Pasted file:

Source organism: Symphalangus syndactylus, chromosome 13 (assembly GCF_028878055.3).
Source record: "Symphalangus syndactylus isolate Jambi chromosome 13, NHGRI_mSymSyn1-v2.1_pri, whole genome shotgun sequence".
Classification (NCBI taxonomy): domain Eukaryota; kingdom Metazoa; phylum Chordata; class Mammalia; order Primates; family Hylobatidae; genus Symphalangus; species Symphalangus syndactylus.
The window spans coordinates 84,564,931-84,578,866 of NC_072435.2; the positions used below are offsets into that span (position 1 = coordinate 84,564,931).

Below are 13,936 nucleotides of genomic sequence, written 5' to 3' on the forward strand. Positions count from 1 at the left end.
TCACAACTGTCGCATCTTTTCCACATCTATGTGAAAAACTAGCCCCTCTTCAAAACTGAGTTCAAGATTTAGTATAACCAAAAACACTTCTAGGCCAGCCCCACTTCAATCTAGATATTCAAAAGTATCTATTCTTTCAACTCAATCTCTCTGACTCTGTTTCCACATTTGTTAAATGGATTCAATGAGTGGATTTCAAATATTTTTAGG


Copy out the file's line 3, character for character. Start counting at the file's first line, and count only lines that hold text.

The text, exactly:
Classification (NCBI taxonomy): domain Eukaryota; kingdom Metazoa; phylum Chordata; class Mammalia; order Primates; family Hylobatidae; genus Symphalangus; species Symphalangus syndactylus.